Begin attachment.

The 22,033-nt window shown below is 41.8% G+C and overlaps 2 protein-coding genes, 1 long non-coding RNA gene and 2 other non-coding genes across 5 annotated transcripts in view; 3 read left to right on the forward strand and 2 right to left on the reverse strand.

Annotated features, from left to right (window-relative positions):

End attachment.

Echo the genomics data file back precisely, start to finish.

The 22,033-nt window shown below is 41.8% G+C and overlaps 2 protein-coding genes, 1 long non-coding RNA gene and 2 other non-coding genes across 5 annotated transcripts in view; 3 read left to right on the forward strand and 2 right to left on the reverse strand.

Annotated features, from left to right (window-relative positions):